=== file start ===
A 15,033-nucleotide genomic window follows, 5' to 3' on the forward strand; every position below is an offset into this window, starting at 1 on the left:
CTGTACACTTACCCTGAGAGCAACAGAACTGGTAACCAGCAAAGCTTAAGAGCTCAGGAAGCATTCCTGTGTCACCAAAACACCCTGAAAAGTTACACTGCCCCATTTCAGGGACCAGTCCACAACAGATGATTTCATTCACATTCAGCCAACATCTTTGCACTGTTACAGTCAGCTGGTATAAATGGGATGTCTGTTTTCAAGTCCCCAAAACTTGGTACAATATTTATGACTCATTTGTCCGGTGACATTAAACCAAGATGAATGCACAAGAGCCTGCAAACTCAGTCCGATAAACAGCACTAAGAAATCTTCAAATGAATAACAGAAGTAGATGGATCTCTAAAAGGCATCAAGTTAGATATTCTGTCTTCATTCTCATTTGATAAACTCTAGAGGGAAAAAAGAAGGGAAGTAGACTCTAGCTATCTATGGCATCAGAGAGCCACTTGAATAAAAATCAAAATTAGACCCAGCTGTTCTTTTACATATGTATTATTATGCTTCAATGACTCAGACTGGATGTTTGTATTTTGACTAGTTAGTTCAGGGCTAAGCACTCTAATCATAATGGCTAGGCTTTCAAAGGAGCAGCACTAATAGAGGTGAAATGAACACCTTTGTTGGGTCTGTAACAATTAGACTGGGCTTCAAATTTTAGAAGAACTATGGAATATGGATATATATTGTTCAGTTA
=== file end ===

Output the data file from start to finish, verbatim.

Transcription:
A 15,033-nucleotide genomic window follows, 5' to 3' on the forward strand; every position below is an offset into this window, starting at 1 on the left:
CTGTACACTTACCCTGAGAGCAACAGAACTGGTAACCAGCAAAGCTTAAGAGCTCAGGAAGCATTCCTGTGTCACCAAAACACCCTGAAAAGTTACACTGCCCCATTTCAGGGACCAGTCCACAACAGATGATTTCATTCACATTCAGCCAACATCTTTGCACTGTTACAGTCAGCTGGTATAAATGGGATGTCTGTTTTCAAGTCCCCAAAACTTGGTACAATATTTATGACTCATTTGTCCGGTGACATTAAACCAAGATGAATGCACAAGAGCCTGCAAACTCAGTCCGATAAACAGCACTAAGAAATCTTCAAATGAATAACAGAAGTAGATGGATCTCTAAAAGGCATCAAGTTAGATATTCTGTCTTCATTCTCATTTGATAAACTCTAGAGGGAAAAAAGAAGGGAAGTAGACTCTAGCTATCTATGGCATCAGAGAGCCACTTGAATAAAAATCAAAATTAGACCCAGCTGTTCTTTTACATATGTATTATTATGCTTCAATGACTCAGACTGGATGTTTGTATTTTGACTAGTTAGTTCAGGGCTAAGCACTCTAATCATAATGGCTAGGCTTTCAAAGGAGCAGCACTAATAGAGGTGAAATGAACACCTTTGTTGGGTCTGTAACAATTAGACTGGGCTTCAAATTTTAGAAGAACTATGGAATATGGATATATATTGTTCAGTTA